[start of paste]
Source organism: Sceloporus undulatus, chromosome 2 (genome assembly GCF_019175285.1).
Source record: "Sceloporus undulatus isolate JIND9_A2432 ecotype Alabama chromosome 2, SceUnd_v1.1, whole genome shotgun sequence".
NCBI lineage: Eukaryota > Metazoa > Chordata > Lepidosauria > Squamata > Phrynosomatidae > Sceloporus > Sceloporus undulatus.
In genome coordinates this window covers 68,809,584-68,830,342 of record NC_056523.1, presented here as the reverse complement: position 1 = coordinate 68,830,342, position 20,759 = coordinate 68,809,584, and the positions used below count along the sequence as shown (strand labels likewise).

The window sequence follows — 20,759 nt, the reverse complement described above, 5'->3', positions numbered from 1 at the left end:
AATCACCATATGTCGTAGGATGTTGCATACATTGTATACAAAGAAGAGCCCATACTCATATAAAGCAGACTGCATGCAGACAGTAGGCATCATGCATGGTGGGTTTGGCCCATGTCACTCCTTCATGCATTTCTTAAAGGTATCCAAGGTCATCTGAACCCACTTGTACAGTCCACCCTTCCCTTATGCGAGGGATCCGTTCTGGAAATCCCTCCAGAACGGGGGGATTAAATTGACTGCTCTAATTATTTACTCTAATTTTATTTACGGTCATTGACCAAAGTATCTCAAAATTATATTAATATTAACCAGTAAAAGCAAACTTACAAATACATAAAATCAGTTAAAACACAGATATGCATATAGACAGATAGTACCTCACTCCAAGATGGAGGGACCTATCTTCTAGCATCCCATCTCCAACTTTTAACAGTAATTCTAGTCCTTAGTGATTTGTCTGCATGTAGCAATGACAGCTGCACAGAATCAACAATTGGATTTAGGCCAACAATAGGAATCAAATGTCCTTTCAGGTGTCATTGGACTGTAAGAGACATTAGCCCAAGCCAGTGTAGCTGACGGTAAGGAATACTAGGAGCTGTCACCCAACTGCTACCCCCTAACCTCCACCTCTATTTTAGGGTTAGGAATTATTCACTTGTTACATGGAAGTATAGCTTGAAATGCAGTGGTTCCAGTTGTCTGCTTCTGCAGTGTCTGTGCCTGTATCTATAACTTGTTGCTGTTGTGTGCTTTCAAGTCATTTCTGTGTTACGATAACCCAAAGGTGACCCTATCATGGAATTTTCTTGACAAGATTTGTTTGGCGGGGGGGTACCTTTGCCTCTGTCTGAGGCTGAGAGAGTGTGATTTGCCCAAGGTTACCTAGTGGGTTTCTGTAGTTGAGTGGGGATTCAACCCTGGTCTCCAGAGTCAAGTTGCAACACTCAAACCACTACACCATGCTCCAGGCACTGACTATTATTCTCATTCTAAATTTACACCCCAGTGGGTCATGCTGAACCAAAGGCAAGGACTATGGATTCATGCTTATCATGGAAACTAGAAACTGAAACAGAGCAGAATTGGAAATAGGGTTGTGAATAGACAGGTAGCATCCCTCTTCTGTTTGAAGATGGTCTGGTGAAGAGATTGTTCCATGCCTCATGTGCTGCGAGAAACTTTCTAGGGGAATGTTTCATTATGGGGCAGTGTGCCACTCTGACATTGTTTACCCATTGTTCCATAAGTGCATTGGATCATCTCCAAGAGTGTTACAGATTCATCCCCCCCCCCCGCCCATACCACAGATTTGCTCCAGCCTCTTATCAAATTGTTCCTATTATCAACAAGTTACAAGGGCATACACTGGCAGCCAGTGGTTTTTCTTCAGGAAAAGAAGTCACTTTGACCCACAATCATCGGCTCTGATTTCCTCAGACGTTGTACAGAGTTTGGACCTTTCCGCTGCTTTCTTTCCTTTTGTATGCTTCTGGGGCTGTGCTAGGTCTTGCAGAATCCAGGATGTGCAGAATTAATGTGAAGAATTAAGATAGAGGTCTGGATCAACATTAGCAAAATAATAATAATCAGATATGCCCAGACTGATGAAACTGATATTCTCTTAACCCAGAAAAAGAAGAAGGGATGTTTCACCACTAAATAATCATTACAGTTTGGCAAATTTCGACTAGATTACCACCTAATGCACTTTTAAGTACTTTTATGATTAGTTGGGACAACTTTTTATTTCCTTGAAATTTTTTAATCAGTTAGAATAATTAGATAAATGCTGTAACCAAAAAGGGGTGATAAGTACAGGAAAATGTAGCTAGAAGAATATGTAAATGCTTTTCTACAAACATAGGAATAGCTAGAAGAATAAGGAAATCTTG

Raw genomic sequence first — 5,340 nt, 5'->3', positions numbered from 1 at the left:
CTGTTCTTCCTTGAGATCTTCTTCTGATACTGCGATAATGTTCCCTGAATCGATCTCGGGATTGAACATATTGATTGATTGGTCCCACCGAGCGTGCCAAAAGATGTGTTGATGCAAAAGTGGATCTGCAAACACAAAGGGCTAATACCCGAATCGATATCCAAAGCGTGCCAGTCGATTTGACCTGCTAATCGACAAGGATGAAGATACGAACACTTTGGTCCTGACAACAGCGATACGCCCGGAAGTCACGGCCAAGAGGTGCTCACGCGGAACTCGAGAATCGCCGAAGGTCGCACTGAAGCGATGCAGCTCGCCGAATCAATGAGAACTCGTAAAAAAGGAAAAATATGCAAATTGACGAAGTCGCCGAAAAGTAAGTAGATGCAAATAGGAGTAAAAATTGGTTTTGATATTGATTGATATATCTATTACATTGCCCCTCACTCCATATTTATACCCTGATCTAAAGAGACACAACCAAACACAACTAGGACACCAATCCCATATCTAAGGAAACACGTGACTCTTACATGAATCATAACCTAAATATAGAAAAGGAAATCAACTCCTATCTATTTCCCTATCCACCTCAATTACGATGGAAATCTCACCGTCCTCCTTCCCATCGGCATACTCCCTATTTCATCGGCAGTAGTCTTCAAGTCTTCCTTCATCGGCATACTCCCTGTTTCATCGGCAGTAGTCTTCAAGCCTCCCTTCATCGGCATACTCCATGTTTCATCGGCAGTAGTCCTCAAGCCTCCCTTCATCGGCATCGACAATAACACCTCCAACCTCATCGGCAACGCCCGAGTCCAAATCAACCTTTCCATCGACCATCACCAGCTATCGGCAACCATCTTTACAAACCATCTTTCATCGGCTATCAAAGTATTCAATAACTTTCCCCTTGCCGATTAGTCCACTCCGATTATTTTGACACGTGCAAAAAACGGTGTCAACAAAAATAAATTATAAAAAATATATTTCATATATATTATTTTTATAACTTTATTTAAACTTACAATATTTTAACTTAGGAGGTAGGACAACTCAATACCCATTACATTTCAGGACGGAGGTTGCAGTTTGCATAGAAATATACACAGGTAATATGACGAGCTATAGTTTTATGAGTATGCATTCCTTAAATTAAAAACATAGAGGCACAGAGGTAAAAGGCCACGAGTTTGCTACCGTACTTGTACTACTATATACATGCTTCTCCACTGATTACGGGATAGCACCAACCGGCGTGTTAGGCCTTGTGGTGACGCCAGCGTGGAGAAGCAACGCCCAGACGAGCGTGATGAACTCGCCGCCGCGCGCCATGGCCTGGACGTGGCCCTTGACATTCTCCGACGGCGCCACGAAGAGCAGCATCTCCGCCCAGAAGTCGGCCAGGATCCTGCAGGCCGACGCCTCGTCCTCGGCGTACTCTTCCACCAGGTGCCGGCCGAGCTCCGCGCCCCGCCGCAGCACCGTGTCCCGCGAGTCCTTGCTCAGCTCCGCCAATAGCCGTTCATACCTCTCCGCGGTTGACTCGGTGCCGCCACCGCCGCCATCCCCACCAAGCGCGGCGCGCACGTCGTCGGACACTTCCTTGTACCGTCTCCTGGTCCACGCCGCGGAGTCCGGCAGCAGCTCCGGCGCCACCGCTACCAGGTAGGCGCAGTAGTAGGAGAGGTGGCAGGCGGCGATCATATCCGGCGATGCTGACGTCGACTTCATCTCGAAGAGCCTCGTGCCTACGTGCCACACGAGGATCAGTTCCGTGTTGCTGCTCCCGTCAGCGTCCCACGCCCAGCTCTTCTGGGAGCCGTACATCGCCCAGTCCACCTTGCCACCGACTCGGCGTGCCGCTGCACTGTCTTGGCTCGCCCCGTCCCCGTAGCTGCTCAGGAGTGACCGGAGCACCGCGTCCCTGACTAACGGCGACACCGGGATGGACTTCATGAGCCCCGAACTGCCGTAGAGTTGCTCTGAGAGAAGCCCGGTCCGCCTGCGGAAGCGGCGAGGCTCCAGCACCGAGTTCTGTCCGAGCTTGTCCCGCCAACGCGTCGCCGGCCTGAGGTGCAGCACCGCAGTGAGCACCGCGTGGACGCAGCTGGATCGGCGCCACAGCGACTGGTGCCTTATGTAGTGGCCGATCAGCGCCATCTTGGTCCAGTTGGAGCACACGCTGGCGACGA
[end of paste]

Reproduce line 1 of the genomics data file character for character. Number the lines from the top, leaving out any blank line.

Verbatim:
Source organism: Sceloporus undulatus, chromosome 2 (genome assembly GCF_019175285.1).